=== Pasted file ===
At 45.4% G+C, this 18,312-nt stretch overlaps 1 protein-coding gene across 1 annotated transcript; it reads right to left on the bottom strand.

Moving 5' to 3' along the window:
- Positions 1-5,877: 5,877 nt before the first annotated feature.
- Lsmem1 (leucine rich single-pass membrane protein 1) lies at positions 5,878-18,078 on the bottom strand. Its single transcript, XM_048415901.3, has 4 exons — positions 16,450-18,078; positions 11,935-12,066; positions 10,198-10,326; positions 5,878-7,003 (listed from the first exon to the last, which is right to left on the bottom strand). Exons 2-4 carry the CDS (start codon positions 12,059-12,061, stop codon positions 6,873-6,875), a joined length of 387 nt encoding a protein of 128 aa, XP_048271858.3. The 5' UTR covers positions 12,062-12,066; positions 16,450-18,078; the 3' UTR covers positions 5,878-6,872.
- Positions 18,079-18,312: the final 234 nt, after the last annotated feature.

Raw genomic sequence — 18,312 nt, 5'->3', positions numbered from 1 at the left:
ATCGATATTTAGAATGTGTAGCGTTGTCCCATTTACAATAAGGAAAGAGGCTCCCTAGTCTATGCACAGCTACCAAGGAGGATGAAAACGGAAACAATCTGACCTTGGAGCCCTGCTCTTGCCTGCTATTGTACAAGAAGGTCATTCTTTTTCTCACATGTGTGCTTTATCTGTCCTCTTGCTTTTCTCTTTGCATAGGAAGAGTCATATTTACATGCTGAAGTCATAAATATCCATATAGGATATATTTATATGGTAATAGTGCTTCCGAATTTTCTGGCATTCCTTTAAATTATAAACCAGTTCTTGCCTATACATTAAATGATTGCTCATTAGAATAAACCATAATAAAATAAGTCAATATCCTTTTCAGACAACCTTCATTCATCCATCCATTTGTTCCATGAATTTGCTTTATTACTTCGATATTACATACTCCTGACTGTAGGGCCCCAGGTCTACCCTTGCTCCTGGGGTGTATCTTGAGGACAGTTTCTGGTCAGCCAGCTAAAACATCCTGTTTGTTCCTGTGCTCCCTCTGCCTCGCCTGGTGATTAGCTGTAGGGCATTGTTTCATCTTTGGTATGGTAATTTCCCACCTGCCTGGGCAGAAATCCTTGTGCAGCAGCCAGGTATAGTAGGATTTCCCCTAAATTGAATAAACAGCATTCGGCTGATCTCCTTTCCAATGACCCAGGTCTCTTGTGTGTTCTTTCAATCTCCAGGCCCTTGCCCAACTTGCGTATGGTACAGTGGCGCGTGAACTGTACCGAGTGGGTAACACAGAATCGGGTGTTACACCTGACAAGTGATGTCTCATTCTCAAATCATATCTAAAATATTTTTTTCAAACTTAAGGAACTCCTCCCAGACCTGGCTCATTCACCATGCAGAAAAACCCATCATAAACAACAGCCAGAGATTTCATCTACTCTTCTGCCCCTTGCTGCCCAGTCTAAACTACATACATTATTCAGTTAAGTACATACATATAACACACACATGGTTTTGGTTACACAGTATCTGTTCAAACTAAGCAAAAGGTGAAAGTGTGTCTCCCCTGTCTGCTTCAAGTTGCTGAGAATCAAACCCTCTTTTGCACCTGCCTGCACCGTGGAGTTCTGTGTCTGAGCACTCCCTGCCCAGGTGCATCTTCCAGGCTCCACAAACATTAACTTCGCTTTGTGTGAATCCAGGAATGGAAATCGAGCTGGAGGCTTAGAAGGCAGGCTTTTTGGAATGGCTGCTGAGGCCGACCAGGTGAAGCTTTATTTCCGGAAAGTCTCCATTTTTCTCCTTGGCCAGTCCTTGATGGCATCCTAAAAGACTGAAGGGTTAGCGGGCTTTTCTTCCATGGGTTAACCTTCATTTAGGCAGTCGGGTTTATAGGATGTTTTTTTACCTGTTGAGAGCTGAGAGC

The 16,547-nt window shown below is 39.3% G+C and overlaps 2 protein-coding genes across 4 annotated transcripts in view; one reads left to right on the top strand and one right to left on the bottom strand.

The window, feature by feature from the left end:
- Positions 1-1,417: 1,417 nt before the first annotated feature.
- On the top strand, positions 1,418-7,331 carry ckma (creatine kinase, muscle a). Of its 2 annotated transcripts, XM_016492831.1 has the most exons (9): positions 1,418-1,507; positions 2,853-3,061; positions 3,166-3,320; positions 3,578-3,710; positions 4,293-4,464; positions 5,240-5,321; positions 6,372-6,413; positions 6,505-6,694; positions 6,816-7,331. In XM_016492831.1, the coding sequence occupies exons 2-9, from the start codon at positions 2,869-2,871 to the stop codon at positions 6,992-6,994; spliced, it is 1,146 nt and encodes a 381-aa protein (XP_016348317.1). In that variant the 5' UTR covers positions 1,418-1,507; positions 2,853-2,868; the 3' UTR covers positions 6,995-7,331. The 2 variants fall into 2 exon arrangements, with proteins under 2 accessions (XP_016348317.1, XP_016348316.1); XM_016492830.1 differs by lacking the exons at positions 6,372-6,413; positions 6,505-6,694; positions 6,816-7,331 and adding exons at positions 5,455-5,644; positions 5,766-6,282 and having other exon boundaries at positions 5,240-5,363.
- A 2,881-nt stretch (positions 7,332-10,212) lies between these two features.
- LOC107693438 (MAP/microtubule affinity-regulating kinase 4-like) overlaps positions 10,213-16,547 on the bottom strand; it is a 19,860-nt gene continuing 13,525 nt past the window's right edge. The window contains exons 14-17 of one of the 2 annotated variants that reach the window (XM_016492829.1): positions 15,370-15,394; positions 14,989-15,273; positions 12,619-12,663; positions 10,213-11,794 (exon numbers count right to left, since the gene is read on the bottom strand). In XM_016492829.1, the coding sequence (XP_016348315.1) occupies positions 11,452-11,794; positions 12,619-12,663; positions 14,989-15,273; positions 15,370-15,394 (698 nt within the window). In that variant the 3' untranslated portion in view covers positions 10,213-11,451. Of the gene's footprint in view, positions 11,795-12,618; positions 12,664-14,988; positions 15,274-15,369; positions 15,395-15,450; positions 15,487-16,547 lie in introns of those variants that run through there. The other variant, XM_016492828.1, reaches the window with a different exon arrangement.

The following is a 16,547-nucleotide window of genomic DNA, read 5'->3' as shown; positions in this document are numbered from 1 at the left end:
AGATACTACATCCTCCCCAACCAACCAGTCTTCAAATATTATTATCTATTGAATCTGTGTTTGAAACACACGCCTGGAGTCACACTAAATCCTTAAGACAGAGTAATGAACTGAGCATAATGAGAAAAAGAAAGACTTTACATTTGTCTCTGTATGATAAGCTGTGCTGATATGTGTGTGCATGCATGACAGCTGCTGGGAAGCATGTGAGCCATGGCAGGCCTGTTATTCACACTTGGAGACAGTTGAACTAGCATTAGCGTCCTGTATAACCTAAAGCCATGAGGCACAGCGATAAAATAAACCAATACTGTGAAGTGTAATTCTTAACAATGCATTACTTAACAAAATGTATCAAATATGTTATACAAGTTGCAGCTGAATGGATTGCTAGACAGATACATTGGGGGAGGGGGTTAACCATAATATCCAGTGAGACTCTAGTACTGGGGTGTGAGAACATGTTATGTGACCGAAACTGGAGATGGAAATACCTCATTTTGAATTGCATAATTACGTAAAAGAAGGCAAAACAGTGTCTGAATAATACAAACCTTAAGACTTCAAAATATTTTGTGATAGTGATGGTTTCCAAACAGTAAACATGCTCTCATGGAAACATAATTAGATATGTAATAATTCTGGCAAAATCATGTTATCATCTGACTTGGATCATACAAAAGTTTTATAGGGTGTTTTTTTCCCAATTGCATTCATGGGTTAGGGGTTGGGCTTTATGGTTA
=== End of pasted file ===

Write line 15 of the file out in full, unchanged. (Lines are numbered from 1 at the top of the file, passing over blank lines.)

AGATACTACATCCTCCCCAACCAACCAGTCTTCAAATATTATTATCTATTGAATCTGTGTTTGAAACACACGCCTGGAGTCACACTAAATCCTTAAGACAGAGTAATGAACTGAGCATAATGAGAAAAAGAAAGACTTTACATTTGTCTCTGTATGATAAGCTGTGCTGATATGTGTGTGCATGCATGACAGCTGCTGGGAAGCATGTGAGCCATGGCAGGCCTGTTATTCACACTTGGAGACAGTTGAACTAGCATTAGCGTCCTGTATAACCTAAAGCCATGAGGCACAGCGATAAAATAAACCAATACTGTGAAGTGTAATTCTTAACAATGCATTACTTAACAAAATGTATCAAATATGTTATACAAGTTGCAGCTGAATGGATTGCTAGACAGATACATTGGGGGAGGGGGTTAACCATAATATCCAGTGAGACTCTAGTACTGGGGTGTGAGAACATGTTATGTGACCGAAACTGGAGATGGAAATACCTCATTTTGAATTGCATAATTACGTAAAAGAAGGCAAAACAGTGTCTGAATAATACAAACCTTAAGACTTCAAAATATTTTGTGATAGTGATGGTTTCCAAACAGTAAACATGCTCTCATGGAAACATAATTAGATATGTAATAATTCTGGCAAAATCATGTTATCATCTGACTTGGATCATACAAAAGTTTTATAGGGTGTTTTTTTCCCAATTGCATTCATGGGTTAGGGGTTGGGCTTTATGGTTA